No, Arab Gulf Countries Are Not Taking in Refugees

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As Western nations have begun making efforts to relocate some of the 9 million Syrian refugees displaced by the civil war, critics are questioning whether Arab governments have done their part to help resolve the issue.

The focus of the criticisms has been on the Arab states of the Gulf Cooperation Council (GCC) (Saudi Arabia, Bahrain, Kuwait, Qatar, Oman and the UAE). The international community has questioned the GCC countries’ contribution to resolving the Syrian refugee crisis in countless social media posts and discussions.

According to a 2014 report entitled “Left Out In The Cold” by human rights organization Amnesty International, the GCC had not officially resettled a single Syrian refugee since the crisis began in 2011.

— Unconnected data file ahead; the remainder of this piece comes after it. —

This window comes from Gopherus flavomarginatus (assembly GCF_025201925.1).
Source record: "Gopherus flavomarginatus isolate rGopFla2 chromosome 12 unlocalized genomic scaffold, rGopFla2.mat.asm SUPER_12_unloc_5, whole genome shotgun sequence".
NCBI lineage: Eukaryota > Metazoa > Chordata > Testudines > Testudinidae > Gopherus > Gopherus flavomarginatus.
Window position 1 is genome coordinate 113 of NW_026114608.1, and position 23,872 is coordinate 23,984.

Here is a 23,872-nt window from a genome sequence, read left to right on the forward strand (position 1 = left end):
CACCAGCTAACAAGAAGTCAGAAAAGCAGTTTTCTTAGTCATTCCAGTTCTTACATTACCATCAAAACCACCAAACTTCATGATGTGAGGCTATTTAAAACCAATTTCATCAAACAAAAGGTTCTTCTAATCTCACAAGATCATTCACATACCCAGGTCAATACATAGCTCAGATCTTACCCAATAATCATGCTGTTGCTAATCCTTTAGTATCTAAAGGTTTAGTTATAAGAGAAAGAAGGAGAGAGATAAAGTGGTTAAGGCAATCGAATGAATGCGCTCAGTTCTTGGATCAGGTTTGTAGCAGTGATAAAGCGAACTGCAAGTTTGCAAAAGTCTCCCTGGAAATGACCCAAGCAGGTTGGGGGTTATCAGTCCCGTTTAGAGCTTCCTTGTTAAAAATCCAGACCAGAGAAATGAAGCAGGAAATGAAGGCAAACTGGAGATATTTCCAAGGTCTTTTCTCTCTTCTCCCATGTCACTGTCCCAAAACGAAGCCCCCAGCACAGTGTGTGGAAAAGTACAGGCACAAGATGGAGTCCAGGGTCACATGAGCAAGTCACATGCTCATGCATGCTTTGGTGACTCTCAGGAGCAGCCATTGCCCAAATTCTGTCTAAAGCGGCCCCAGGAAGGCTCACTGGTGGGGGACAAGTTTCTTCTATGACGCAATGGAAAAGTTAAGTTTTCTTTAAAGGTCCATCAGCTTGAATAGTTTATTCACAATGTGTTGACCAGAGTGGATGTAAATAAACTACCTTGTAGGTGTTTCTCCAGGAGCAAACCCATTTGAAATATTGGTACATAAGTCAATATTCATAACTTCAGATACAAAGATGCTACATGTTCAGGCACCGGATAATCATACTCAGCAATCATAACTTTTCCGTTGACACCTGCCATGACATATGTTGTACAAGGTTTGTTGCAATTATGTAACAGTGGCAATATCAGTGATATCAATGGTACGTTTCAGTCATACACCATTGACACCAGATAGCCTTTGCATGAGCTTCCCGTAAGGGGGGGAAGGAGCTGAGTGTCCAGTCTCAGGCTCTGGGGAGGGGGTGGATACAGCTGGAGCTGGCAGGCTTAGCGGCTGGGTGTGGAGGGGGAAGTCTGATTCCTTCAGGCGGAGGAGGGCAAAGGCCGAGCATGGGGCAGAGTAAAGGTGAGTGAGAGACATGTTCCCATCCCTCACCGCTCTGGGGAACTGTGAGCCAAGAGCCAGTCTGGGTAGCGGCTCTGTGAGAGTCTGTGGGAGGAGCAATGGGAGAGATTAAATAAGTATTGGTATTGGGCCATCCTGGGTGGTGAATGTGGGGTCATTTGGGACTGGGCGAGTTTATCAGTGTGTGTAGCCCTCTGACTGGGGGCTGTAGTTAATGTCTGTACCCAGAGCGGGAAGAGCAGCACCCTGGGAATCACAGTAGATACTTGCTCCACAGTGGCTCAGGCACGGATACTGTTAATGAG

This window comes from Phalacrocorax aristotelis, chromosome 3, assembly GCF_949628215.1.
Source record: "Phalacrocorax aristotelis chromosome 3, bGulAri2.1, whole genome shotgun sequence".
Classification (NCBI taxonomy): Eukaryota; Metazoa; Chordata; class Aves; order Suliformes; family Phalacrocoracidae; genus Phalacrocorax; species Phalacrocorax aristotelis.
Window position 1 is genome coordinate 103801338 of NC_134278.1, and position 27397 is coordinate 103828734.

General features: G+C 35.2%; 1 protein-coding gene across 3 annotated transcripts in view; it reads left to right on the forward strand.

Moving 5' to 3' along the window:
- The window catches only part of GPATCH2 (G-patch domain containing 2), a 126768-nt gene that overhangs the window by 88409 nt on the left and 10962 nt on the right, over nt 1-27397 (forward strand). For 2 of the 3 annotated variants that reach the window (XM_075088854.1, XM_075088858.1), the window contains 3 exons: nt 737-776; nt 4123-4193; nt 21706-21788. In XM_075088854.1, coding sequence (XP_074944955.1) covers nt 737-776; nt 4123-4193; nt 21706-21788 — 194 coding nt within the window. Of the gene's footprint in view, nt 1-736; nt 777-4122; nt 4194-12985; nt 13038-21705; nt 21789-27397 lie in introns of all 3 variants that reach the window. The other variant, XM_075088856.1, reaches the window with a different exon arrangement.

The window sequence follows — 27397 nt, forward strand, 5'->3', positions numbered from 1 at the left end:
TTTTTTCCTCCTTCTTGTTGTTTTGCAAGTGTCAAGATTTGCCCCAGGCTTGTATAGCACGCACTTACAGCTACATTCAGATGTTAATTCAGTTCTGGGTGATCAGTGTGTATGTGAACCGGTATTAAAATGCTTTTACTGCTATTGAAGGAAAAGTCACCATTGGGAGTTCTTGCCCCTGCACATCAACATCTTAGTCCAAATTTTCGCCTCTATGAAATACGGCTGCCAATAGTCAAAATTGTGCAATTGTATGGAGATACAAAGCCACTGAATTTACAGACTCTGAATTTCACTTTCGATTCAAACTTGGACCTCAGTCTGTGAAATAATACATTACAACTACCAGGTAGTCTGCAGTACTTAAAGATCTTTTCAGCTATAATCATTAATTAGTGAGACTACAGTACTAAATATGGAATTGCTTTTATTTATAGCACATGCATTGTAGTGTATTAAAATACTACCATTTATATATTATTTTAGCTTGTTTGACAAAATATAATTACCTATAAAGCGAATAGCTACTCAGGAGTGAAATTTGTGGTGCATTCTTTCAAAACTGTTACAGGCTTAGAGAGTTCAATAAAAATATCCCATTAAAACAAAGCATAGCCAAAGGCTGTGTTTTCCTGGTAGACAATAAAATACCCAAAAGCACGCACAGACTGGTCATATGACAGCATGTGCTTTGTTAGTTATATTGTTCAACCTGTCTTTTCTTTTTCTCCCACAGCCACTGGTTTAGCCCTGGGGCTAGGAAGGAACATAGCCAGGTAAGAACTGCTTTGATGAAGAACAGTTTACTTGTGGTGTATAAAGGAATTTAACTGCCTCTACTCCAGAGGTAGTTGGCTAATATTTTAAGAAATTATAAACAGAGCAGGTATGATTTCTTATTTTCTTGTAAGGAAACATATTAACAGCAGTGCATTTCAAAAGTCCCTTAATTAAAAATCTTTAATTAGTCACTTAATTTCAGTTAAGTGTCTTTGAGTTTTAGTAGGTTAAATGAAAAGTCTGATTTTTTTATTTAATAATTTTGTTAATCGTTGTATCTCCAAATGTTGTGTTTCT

Similar reports began circulating the web last month, and some countries in the region took exception to allegations that they were not pulling their weight. The Saudi Press Agency, citing a source in the foreign ministry, said their leaders believed it was “important to clarify these efforts with facts and numbers in response to media reports, which included false and misleading accusations about the kingdom.”

Raed bin Khaled Grimly, the Saudi Ambassador to Rome, supported his country in astatement saying that as many as 500,000 Syrians are living in Saudi Arabia and benefitting from free healthcare and education via the country’s work residency program. Elsewhere, the government has claimed that it has taken in 2.5 million Syrians since the beginning of the conflict. It should be noted, however, that Françoise de Bel-Air of the Migration Policy Centre said that official population figures from Saudi Arabia’s Central Department of Statistics did not reflect the actual number of refugees entering the country.